KNOXVILLE, Tenn. (WATE) — Sixteen University of Tennessee Pell Grant recipients will be studying abroad after earning Benjamin A. Gilman International Scholarships for the spring 2021 semester.
The congressionally funded scholarship was created to broaden the United States student population studying and interning abroad who might not otherwise have the opportunity to study aboard. More than 2,500 students nationally were offered awards out of 7,000 total applicants.
“Being selected as a Gilman Scholar is an incredible honor, and we are extremely proud of our recent award recipients,” Annastasia Williams, coordinator with UT’s Center for Global Engagement, said. “The scholarship opens up so many possibilities for students who want to engage globally, and we know our newest Gilman Scholars will feel the impact academically, professionally, and personally.”
The following students received the Gilman Scholarship in the second cycle:
- Alexia Angelos of Lenoir City, a sophomore majoring in microbiology with a minor in Hispanic studies, who plans to study in Spain
- Abegale Costilla of Memphis, a sophomore majoring in child and family studies, who plans to study in Sweden
- TeAyra Dillard of Memphis, a senior majoring in food science with a minor in biology, who plans to study in Spain
- Kiara Finch of Memphis, a junior majoring in finance, who plans to study in Spain
- Ryker Hill of Gallatin, a junior majoring in chemistry, who studied this past summer with an online international Japanese language program
- Grace Hooper of Knoxville, a junior majoring in architecture, who plans to study in Finland
- Taylor Jefferson of Chattanooga, a sophomore majoring in communication studies, who plans to study in China, the United Kingdom, and Brazil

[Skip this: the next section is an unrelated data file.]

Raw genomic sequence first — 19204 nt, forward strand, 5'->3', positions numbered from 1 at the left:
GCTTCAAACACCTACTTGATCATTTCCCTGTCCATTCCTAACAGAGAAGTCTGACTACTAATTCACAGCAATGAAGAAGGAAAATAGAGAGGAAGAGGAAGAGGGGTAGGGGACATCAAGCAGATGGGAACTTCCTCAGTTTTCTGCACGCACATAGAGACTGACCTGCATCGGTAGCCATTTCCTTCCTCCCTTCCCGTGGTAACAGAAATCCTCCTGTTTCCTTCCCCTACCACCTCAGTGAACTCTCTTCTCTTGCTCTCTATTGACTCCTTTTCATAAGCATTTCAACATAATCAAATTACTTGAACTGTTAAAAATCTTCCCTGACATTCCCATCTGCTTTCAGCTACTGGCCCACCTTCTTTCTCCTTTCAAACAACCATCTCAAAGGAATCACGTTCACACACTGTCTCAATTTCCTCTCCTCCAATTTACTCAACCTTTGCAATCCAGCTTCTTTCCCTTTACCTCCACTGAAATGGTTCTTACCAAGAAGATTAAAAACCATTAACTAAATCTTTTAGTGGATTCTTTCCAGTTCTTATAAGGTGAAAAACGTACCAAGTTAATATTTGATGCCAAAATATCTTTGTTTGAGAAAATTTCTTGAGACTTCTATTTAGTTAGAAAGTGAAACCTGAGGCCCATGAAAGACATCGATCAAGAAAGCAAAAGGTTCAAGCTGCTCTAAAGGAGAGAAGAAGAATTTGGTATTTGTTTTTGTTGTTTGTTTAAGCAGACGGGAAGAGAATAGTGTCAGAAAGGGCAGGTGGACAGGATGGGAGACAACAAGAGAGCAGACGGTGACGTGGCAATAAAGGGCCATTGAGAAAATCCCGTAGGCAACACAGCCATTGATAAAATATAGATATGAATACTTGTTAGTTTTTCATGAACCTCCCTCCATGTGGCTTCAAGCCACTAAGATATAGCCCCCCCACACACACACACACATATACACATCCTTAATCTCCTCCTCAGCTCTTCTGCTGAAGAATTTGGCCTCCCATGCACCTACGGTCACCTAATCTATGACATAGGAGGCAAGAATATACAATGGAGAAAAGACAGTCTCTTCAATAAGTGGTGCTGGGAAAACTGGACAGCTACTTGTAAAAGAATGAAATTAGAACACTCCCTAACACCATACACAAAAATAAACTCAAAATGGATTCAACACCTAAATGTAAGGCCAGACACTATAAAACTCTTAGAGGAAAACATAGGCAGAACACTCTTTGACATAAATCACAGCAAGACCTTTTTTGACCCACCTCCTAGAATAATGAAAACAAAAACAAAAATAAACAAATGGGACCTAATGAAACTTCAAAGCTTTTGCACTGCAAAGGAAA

- Angela Jo of Memphis, a sophomore majoring in biochemistry and cellular and molecular biology, who plans to study in Australia, South Africa, and the United Kingdom
- Ruth Lamptey of Antioch, a senior majoring in hospitality and tourism management, who plans to complete a virtual internship in Ghana
- Melissa Lozano Lykes of Chattanooga, a senior majoring in architecture with a minor in English, who plans to study in Poland
- Isabelle Marshall of Spring City, a junior majoring in public administration with a minor in political science and public policy analytics, who plans to study in the Czech Republic
- Cade Murry of Chattanooga, a junior majoring in psychology, who plans to study in the United Kingdom
- Sarah Parsons of Cookeville, a sophomore majoring in therapeutic recreation, who plans to study in Germany and the United Kingdom
- Stephanie Sauceda of Antioch, a junior majoring in human resource management with a minor in public health, who plans to study in Japan
- Sam Turley of Long Beach, California, a sophomore majoring in political science, who plans to study in the United Kingdom
- Jessica Wunder of Maryville, a senior majoring in public relations with a minor in Hispanic studies, who plans to study in Colombia
Four additional students were selected as alternates for the award:
- Nesma Abdelnabi of Knoxville, a junior majoring in nursing, who plans to study in Greece
- Kari Propes of Knoxville, a senior majoring in architecture, who plans to study in Italy
- Ashleigh Roberson of Chapel Hill, North Carolina, a sophomore majoring in medical laboratory science with a minor in Italian studies, who plans to study in Italy, Australia, and Morocco
- Mary Margaret Williams of Memphis, a senior majoring in architecture, who plans to study in Denmark
More than 1,300 U.S. universities and schools have sent more than 31,000 Gilman Scholars to 145 countries around the globe.
“These diverse American students gain critical skills overseas that expand their career options and ability to make an impact in their home communities,” Heidi Manley, the chief of USA Study Abroad in the U.S Department of State’s Bureau of Educational and Cultural Affairs, said.
The program puts an emphasis on supporting first-generation college students, students in STEM fields, ethnic and racial minority students, students with disabilities, students who are veterans, students attending community colleges and minority-serving institutions, and other populations underrepresented in study abroad.
UT canceled summer 2020 and fall 2020 study abroad programs amid the ongoing COVID-19 pandemic. Many Gilman recipients will postpone study abroad plans to spring 2021 or later.
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